November 4, 2014 by Chris French
6 After some years they shall make an alliance, and the daughter of the king of the south shall come to the king of the north to make an agreement. But she shall not retain the strength of her arm, and he and his arm shall not endure, but she shall be given up, and her attendants, he who fathered her, and he who supported[a] her in those times.
Ptolmey I dies and is replaced by his son Ptolmey II, I know real original, right? Anyhow to confirm the peace between Ptolmey II (the king of the south) and Seleucus’ heir Antiochus II (the king of the north) Ptolmey gives Antiochus II his daughter Bernice to marry. The problem is that Antiochus II is already married to a very nice lady named Laodice and has two kids (I affectionately refer to them as Seleucus II and Son # 2). To marry Bernice and confirm the peace between the two countries Antiochus has to divorce Laodice and disinherit his two sons, which he does, but two years later he remarries Laodice. Soon after her arrival back in the palace she poisons Antiochus II and has her son, Seleucus II, kill Bernice and her small baby heir to the throne, thus “she did not retain the strength of her arm”. Of course, back home in Egypt Bernice’s family isn’t happy with this, but her father Ptolmey II has died. Her brother Ptolmey III, (really guys? Get a new name!) is now king so when he gets word of Bernice’s murder he invades Syria and tears it up. Ptolmey III is the “branch from her roots” in Daniel 11.7.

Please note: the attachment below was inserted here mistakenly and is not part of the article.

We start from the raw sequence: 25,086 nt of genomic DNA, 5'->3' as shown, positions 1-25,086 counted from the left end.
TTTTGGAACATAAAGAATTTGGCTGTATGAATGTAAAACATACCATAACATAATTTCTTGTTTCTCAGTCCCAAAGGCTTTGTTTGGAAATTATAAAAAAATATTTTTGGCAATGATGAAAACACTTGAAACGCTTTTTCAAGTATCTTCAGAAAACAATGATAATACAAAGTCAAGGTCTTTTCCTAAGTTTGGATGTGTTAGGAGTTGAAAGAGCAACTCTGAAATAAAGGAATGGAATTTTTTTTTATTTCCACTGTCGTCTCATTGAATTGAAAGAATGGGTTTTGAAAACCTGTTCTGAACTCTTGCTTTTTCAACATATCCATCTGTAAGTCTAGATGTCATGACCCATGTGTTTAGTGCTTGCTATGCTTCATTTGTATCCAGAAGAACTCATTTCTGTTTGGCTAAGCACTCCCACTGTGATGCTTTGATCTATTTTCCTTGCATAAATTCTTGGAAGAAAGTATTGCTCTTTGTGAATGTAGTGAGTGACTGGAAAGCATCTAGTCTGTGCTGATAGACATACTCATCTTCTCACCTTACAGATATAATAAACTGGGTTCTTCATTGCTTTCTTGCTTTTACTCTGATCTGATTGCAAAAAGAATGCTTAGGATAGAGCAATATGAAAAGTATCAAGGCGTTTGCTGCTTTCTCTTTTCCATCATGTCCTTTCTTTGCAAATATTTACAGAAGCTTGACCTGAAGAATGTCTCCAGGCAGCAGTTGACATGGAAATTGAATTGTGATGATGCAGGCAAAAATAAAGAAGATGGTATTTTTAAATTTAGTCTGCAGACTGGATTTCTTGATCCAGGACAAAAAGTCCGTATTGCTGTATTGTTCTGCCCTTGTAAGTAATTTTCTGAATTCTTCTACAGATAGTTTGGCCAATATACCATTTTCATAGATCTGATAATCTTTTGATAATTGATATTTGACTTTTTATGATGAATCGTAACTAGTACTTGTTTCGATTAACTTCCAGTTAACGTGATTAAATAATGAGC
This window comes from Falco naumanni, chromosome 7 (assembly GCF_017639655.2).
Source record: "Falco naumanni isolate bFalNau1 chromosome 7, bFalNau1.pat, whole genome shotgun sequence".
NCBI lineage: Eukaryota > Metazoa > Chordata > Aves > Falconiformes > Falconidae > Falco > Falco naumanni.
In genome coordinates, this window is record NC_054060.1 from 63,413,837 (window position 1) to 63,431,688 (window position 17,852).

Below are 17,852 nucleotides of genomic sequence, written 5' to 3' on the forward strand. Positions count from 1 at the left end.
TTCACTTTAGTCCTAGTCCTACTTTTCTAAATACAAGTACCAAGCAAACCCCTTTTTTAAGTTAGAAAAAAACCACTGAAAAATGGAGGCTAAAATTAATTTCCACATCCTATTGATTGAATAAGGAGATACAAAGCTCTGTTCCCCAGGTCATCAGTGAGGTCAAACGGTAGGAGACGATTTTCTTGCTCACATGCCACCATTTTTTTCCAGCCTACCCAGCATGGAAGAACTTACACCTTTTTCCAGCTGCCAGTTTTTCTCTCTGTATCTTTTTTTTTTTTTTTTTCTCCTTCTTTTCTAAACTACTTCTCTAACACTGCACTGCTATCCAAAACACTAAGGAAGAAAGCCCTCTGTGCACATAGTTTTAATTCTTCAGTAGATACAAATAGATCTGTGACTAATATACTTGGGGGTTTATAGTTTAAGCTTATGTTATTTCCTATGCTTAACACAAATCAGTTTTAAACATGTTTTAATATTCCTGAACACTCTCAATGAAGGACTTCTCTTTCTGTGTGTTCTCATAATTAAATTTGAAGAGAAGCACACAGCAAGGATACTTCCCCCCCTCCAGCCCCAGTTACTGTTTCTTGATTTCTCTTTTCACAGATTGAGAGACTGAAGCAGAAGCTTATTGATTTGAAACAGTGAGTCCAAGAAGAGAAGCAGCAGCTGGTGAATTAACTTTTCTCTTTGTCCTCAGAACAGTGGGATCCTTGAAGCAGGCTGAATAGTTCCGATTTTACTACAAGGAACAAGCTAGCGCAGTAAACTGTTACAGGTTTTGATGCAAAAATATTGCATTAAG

7 “And from a branch from her roots one shall arise in his place. He shall come against the army and enter the fortress of the king of the north, and he shall deal with them and shall prevail. 8 He shall also carry off to Egypt their gods with their metal images and their precious vessels of silver and gold, and for some years he shall refrain from attacking the king of the north. 9 Then the latter shall come into the realm of the king of the south but shall return to his own land.
When Ptolmey “deals” with Syria (the fortress of the king of the north) he takes away a lot of their goodies, like 40,000 talents in silver and 2,500 idols. Now these idols are interesting because they weren’t native to Syria. They’re Egyptian idols stolen by Cambyses when he took Egypt in 524 thus fulfilling the “carrying off to Egypt their gods”.
A couple of years after Ptolmey avenges Bernice’s death Seleucus II tries to invade Egypt (the king of the south), but is forced to withdraw very quickly.